"Just treat us the same," Eric Trump said. "Whatever that may be is fine."
The Trump Organization signed a 60-year lease to redevelop the Old Post Office. Eric Trump — who helms the company with Don Jr., his older brother — confirmed Tuesday to The New York Times that it had asked the General Services Administration (GSA) about changing the terms on its $268,000 monthly payments during the pandemic.
The GSA is the federal government agency which manages the hotel's lease. The president appoints its leader, and he has not divested from his family business.
The Washington Post reported earlier this month that 17 Trump properties have shuttered amid the pandemic, and 1,500 employees at its U.S. and Canada hotels had been laid off or furloughed. The properties on average pulled in about $650,000 for the president per day, according to a Post analysis of Trump's financial disclosures.
Trump Organization officials have also approached the president's largest creditor, Deutsche Bank, about adjusting payments on its $300 million debt, The Times reported. And the company has asked officials in Palm Beach County for leniency after Trump International Golf Club missed the due date for its $88,000 payment on property it leases from the government.
Though the Trump Organization qualified for a Paycheck Protection loan from the Small Business Association, worth up to $10 million, a company official said it would not apply. The loan program requires businesses to rehire employees.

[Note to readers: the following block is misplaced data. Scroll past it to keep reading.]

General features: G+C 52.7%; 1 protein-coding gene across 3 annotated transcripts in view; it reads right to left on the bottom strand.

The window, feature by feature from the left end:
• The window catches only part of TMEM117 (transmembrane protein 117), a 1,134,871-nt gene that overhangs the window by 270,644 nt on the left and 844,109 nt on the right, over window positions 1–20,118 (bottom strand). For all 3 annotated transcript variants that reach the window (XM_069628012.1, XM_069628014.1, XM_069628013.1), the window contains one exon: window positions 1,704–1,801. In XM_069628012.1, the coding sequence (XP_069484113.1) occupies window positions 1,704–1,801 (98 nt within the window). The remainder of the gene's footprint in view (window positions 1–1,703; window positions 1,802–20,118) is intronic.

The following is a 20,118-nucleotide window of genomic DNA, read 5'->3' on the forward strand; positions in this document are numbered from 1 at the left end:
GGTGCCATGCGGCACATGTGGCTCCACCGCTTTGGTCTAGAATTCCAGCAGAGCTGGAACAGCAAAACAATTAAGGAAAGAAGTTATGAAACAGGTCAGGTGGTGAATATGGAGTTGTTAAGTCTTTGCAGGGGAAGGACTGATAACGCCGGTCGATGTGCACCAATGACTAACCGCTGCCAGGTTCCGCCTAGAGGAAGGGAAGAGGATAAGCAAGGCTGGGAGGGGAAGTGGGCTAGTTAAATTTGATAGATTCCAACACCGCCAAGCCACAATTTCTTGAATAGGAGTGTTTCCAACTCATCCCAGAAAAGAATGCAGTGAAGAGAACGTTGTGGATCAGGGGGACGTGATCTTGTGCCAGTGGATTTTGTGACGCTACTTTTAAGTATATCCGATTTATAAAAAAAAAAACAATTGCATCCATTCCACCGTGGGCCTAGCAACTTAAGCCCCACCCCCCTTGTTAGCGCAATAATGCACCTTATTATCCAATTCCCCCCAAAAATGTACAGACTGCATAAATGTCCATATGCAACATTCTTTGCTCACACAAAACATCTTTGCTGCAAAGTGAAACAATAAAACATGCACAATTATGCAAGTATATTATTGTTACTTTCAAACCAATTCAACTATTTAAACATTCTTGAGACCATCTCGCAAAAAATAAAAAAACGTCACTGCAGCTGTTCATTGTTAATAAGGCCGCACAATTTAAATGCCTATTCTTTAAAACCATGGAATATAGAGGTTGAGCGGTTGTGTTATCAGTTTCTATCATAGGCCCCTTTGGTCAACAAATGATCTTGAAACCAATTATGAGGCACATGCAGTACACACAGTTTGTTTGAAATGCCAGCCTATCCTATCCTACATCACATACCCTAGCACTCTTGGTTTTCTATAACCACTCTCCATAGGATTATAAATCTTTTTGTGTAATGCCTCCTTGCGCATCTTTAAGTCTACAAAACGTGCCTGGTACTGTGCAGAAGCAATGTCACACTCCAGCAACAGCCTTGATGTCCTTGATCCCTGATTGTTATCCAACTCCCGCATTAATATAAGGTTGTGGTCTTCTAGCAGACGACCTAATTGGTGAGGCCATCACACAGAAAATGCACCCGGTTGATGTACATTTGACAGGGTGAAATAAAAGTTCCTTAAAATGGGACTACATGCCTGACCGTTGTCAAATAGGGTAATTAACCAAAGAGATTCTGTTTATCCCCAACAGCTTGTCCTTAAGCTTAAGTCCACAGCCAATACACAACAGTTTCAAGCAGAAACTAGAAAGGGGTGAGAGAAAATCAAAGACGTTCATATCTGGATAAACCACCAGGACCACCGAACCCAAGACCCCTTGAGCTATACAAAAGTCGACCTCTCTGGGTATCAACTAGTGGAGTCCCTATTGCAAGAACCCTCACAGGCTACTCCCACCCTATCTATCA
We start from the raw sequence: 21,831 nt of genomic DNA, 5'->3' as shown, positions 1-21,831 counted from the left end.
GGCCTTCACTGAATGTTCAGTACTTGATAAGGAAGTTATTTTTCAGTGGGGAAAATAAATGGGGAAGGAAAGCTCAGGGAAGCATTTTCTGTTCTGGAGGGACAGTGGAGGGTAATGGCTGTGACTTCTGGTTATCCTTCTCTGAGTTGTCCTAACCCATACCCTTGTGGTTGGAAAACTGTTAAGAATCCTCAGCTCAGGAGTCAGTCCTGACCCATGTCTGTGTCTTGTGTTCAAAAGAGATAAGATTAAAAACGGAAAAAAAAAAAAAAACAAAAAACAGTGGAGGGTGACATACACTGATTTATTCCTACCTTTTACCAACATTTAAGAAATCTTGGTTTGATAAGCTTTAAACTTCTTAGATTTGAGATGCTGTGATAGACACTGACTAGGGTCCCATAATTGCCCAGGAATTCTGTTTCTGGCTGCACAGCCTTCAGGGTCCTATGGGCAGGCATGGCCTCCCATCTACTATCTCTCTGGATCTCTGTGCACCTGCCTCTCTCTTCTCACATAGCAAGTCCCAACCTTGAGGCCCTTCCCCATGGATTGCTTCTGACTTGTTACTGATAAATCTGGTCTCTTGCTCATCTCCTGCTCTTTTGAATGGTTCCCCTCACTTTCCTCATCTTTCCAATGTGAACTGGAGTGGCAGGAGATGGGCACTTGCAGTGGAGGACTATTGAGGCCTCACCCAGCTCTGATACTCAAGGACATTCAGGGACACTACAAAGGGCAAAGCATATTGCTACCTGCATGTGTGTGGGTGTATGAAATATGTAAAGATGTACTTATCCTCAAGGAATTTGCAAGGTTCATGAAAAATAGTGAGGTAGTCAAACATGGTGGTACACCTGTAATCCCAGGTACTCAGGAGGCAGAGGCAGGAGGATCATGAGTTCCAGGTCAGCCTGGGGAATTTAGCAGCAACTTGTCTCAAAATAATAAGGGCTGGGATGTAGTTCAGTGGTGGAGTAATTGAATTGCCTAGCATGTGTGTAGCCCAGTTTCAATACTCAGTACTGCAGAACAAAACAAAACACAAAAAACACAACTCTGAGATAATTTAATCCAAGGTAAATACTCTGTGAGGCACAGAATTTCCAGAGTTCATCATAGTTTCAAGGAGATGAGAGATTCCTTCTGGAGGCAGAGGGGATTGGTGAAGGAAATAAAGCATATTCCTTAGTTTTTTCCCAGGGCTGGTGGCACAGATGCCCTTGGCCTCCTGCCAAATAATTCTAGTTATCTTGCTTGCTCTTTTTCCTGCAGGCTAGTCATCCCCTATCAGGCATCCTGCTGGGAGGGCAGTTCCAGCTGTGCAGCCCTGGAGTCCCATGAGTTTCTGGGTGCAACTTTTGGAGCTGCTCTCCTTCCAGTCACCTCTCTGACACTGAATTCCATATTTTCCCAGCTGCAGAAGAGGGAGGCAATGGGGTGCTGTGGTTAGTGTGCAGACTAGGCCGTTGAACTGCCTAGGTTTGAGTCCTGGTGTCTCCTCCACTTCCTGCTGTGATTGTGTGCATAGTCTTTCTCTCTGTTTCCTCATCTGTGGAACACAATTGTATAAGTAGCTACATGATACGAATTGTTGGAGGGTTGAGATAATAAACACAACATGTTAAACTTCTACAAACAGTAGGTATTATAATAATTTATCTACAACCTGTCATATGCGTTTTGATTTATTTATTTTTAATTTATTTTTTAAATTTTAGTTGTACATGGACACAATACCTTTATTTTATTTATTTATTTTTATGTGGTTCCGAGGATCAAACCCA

The Washington hotel has been a magnet for foreigners with interests in the U.S. government, many of whom often patronize the hotel and restaurant when they visit the city. The government initially found nothing prohibitive about Trump's leadership, but last year the GSA's inspector general said the agency ignored key constitutional questions.
"We found evidence that the term 'emolument' as used historically and today includes the gain from private business activities," the report said.
A federal appeals judge in February dismissed an emoluments lawsuit brought by more than 200 Democratic officials on grounds that the group lacked standing. The organization put the hotel lease on the market last year, citing the negative attention and possible profits. However, the pandemic has tanked any prospects.
"I wouldn't say you're thriving when you decide to close down your hotels and your businesses," Trump told White House reporters when asked in late March whether the pandemic had impacted his bottom line.
"I'm very unlevered in everything, so that's good," he added. "But is it hurting me? Yeah, it's hurting me, and it's hurting Hilton, and it's hurting all of the great hotel chains all over the world.